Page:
For those interested, the Department for Energy and Climate produced a report in 2010 on the UK potential for gas shales; THE UNCONVENTIONAL HYDROCARBON RESOURCES OF BRITAIN’S ONSHORE BASINS - SHALE GAS, and available to download on their internet site. They state that "by analogy with similar producing shale gas plays in America, the UK shale gas reserve potential could be as large as 150 bcm – very large compared with the 2-6 bcm estimates of undiscovered gas resources for onshore conventional petroleum." (One bcm is one billion cubic metres).
They go on to say that the lowest risk (i.e. most likely to be economically successful) shale gas exploration is where shale
gas prospects are associated with conventional hydrocarbon fields.
In the onshore UK, the best shale gas potential includes the Upper Bowland Shale of the Pennine Basin, the Kimmeridge Clay of the Weald Basin, and possibly the Lias of the Weald Basin. Deeper Dinantian shales should also be tested in the Pennine Basin and possibly in the Oil-Shale Group of the Midland Valley of Scotland. Thus source rocks are of varying ages and geological histories. There are other less certain sources, thus there is potential over large areas of the country.
The 14th round of UK Petroleum Exploration and Development licences are due to be announced this year, and successful bidders than then explore for oil and gas in the areas they won. These do not cover underground coal gasification - and gas shales are nothing to do with tar sands, but these have certainly sensitised the issue.
It should be said that the two big constraints to proceeding commercially with this are; firstly, gaining planning approval, and, secondly, economics, i.e. the current price of gas and electricity. Always assuming the successful location of shales containing sufficient gas to be viable, of course.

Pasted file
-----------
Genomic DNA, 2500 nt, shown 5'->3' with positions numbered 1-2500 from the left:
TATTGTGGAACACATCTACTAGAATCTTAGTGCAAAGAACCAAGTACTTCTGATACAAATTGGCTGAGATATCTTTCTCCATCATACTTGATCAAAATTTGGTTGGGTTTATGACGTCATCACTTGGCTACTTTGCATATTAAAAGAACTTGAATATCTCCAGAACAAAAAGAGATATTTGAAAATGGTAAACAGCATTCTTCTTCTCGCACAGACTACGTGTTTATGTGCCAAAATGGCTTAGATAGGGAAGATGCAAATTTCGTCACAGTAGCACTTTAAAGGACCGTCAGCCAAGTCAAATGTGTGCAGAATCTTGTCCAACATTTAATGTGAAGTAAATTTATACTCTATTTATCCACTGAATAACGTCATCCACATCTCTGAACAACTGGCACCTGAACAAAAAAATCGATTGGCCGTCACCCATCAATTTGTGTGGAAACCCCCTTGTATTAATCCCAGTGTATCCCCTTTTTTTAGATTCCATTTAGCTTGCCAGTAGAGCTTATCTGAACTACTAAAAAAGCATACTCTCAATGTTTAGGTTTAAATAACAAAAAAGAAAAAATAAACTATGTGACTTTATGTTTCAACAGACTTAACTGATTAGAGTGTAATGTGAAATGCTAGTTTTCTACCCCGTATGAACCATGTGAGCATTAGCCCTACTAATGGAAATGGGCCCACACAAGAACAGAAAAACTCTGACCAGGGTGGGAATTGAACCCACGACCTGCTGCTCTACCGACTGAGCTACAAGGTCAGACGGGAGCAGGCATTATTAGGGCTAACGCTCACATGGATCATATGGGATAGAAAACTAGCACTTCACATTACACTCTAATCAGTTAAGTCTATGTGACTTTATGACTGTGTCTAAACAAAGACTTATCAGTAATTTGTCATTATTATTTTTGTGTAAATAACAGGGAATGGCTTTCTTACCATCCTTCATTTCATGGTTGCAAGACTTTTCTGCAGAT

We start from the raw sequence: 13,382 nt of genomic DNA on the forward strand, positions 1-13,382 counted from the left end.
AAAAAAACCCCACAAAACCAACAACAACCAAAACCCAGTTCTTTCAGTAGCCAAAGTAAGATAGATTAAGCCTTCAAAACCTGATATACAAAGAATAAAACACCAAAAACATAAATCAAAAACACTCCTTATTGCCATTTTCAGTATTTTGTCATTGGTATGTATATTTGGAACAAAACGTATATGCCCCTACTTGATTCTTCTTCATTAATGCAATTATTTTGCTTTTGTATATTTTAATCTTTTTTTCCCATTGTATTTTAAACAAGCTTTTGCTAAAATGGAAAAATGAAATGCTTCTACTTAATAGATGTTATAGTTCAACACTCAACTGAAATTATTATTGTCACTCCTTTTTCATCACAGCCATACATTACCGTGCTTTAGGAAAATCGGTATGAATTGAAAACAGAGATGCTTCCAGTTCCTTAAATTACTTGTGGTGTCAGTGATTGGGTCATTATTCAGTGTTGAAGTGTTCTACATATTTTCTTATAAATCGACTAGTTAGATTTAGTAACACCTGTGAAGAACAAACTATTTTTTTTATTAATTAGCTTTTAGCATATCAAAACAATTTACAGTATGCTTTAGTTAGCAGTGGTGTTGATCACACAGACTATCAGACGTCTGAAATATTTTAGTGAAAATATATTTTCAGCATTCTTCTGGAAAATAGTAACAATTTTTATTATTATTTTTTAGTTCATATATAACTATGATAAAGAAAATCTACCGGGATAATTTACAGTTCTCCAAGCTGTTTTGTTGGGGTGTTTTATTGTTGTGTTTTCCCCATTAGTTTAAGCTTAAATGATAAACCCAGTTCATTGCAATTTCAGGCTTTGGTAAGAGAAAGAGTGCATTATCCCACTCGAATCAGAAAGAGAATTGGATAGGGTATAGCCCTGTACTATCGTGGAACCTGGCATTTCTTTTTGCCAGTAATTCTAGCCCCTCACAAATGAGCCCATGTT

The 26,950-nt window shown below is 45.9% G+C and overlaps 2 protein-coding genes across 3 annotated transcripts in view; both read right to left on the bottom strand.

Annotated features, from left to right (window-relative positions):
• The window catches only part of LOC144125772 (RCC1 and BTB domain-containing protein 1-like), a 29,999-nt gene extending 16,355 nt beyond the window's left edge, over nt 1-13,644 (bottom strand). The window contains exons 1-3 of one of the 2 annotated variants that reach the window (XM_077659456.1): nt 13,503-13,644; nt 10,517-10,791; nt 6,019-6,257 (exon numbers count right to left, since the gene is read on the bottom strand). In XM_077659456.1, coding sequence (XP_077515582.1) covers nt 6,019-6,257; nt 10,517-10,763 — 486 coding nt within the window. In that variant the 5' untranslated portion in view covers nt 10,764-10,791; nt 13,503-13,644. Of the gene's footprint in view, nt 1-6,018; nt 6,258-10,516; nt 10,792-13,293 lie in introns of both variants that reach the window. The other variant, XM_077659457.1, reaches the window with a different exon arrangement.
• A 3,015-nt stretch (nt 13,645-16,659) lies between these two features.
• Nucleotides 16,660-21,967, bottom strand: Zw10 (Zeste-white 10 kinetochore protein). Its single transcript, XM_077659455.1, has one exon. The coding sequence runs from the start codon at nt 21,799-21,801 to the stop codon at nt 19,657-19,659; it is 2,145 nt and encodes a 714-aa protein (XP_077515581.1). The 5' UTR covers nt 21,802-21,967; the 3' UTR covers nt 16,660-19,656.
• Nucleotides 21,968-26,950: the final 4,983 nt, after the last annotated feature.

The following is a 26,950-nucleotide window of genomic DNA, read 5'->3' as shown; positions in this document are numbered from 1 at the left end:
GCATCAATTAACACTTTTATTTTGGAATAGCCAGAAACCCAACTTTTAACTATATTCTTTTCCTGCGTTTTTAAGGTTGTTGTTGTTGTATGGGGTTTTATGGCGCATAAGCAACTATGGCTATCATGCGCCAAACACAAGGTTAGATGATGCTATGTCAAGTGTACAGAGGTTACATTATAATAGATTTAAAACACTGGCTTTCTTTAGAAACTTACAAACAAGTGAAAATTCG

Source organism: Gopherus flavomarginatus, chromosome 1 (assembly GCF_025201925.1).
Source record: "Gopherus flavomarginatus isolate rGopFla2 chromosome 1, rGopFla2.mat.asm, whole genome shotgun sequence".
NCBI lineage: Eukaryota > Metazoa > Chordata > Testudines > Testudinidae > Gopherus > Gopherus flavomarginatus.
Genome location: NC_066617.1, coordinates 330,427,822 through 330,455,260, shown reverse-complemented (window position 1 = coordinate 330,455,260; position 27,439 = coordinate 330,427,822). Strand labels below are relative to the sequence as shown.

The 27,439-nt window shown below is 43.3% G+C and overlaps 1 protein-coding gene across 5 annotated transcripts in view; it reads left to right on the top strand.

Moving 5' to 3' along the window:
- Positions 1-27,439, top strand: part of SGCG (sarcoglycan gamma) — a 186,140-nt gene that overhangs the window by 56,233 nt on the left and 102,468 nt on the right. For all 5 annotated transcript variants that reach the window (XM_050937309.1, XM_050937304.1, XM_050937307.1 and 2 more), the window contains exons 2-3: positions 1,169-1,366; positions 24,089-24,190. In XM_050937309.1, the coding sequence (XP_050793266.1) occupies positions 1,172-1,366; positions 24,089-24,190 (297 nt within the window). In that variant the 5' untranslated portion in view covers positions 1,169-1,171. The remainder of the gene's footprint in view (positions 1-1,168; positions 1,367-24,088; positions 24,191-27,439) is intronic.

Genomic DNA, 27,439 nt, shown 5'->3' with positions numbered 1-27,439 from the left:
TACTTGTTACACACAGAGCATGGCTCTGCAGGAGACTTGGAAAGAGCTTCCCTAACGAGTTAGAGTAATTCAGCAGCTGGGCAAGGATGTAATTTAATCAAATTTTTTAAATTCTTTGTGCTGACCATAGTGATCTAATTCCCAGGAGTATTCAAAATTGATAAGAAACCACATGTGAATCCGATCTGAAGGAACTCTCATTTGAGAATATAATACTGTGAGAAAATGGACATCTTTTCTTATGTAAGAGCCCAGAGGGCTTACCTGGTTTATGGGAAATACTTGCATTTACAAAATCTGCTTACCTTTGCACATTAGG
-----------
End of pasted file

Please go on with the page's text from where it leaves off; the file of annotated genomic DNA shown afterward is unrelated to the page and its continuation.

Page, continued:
I read with interest John Lonergan’s article on the prospect of retrieving gas from ‘gas shales’. In his article John mentions early gas extraction from a borehole sunk to extract water for the locomotives at Heathfield Station in Sussex. I was brought up in Heathfield and remember the gas-lit station before the Dr. Beeching axe cut the ‘Cuckoo Line’ in 1965. Later, in the 1990s during my OU studies, I discovered that Heathfield was the first UK location to extract natural gas and I became interested in finding out more about it.
The story is an exciting one. Initially, in 1896, a smell of gas provoked one of the station workers to put a match to it and a great flare of gas rose from the platform (Fig. 1). Geologists of the day quickly saw the potential and rushed to market the gas. Thus the Natural Gas Fields of England Ltd. was launched in 1902 amid much celebration (Fig. 2). Charles Dawson was one of the geologists involved, now infamous as the likely perpetrator for the Piltdown fraud, but at the time, much respected. He described the discovery in the Quarterly Proceedings of the Geological Society in 1898. It was assumed that the gas underlay most of the Weald (although not specified at the time, the source is thought to be the Late Jurassic Kimmeridge Clay). More flamboyantly the Natural Gas Fields of England Ltd. claimed that they would ‘control the supply and furnish light and power to the whole of central and southern England’ (Buckman, 1976).
Fig. 1. The flare of gas emanating from the borehole sunk for water for the locomotives
at Heathfield Station in 1896.
The reality was that the gas only ever lit 70-80 houses in Heathfield, the Heathfield Hotel, close to the station, being the largest. It lit the station and was probably also used to light the streets. After only a few months the pressure of the gas began to dwindle and to boost the pressure a coal gas generating plant was installed in the nearby ‘Gasworks Road’ (now Marshlands Lane). It is not surprising that the Natural Gas Fields of England Ltd. was dissolved in 1904 after only 2 years, but what is very surprising is that a new company, the South of England Natural Gas and Petroleum Company was formed in 1909, and again, Charles Dawson was called in as consulting geologist.
The company limped from one financial crisis to another ending with a court case
seven years after its formation where the nature of the gas was revealed by Beeby-Thompson in his report:
‘I found my companions distinctly reluctant to open a small pet [sec] cock on the cap of the casing head. Only on insisting that such was necessary did they acquiesce and I was in no way surprised that after a few minutes hissing the pressure fell rapidly ... ... natural gas – methane – constituted but a minute fraction of that which reached the village main.’
Fig. 2. Celebrations as The Natural Gas Fields of England Ltd. was launched in 1902.